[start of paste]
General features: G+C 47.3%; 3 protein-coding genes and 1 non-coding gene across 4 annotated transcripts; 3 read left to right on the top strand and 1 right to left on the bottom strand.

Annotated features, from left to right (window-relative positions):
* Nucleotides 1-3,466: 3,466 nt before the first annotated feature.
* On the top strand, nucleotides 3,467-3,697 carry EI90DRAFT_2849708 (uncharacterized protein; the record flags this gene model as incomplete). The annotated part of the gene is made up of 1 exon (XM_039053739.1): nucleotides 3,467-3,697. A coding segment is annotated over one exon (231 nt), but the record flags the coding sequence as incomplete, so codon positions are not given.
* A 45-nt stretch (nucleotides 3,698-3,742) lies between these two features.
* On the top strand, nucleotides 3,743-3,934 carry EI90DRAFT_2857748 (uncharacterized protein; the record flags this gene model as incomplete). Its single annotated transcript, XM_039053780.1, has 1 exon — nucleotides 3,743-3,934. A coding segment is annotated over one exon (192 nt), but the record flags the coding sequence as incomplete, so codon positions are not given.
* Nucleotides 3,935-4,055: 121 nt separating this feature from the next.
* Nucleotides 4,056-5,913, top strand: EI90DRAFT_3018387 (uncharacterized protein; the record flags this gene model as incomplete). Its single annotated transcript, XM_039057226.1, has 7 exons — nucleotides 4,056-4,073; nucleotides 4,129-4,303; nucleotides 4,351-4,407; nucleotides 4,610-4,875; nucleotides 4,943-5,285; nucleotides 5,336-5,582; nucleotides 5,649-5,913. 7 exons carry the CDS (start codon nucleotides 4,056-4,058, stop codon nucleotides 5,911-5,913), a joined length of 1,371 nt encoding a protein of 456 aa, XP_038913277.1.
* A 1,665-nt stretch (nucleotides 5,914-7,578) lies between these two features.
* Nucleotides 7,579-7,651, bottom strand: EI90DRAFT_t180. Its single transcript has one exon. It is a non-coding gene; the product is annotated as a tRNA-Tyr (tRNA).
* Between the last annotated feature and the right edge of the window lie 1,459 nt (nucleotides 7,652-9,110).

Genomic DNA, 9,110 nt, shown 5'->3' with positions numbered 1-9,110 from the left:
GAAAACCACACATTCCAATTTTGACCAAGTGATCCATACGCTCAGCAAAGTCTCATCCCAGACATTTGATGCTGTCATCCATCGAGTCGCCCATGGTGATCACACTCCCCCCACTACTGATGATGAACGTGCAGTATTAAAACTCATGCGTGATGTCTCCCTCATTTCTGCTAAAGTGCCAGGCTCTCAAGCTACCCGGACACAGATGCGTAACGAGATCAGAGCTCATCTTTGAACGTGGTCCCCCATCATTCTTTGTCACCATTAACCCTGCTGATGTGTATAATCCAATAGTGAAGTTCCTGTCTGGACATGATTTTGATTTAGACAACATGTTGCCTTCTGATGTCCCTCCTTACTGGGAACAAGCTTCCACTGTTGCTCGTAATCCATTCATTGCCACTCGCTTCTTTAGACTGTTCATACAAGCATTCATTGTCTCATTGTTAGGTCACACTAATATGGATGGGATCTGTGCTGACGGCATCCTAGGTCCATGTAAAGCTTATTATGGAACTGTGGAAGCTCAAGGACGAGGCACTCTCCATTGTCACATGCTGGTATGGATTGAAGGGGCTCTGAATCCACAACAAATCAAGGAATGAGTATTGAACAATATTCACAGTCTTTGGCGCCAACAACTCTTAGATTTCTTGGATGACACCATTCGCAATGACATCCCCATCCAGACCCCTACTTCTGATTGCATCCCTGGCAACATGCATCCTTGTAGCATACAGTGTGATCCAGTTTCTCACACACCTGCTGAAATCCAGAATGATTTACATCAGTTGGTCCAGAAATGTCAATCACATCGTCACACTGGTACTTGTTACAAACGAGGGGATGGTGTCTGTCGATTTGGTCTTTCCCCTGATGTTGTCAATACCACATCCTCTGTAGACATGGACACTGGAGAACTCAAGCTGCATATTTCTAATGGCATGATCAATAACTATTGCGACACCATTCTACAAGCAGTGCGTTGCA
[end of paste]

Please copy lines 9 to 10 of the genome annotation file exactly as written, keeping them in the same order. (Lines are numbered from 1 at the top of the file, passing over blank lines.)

* A 1,665-nt stretch (nucleotides 5,914-7,578) lies between these two features.
* Nucleotides 7,579-7,651, bottom strand: EI90DRAFT_t180. Its single transcript has one exon. It is a non-coding gene; the product is annotated as a tRNA-Tyr (tRNA).